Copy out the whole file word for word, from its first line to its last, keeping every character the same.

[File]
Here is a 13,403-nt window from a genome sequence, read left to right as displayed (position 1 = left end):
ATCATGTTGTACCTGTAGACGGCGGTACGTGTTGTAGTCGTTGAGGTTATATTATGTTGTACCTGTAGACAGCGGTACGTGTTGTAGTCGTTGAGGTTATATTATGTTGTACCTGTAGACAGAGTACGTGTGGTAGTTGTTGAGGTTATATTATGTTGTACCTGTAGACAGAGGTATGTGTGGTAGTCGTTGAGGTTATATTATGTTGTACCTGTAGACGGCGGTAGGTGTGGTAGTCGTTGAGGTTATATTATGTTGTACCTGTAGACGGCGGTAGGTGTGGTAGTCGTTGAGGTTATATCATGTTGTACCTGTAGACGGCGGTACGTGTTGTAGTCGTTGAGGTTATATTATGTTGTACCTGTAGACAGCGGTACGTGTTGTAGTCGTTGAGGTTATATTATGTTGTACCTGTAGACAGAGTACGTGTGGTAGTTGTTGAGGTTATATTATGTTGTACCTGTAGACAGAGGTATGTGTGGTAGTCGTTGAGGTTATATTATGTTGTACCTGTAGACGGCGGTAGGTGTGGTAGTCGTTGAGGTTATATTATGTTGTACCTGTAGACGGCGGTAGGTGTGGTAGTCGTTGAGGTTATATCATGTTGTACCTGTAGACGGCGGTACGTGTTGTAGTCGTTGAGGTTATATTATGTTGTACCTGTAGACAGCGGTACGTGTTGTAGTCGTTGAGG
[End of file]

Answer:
Here is a 13,403-nt window from a genome sequence, read left to right as displayed (position 1 = left end):
ATCATGTTGTACCTGTAGACGGCGGTACGTGTTGTAGTCGTTGAGGTTATATTATGTTGTACCTGTAGACAGCGGTACGTGTTGTAGTCGTTGAGGTTATATTATGTTGTACCTGTAGACAGAGTACGTGTGGTAGTTGTTGAGGTTATATTATGTTGTACCTGTAGACAGAGGTATGTGTGGTAGTCGTTGAGGTTATATTATGTTGTACCTGTAGACGGCGGTAGGTGTGGTAGTCGTTGAGGTTATATTATGTTGTACCTGTAGACGGCGGTAGGTGTGGTAGTCGTTGAGGTTATATCATGTTGTACCTGTAGACGGCGGTACGTGTTGTAGTCGTTGAGGTTATATTATGTTGTACCTGTAGACAGCGGTACGTGTTGTAGTCGTTGAGGTTATATTATGTTGTACCTGTAGACAGAGTACGTGTGGTAGTTGTTGAGGTTATATTATGTTGTACCTGTAGACAGAGGTATGTGTGGTAGTCGTTGAGGTTATATTATGTTGTACCTGTAGACGGCGGTAGGTGTGGTAGTCGTTGAGGTTATATTATGTTGTACCTGTAGACGGCGGTAGGTGTGGTAGTCGTTGAGGTTATATCATGTTGTACCTGTAGACGGCGGTACGTGTTGTAGTCGTTGAGGTTATATTATGTTGTACCTGTAGACAGCGGTACGTGTTGTAGTCGTTGAGG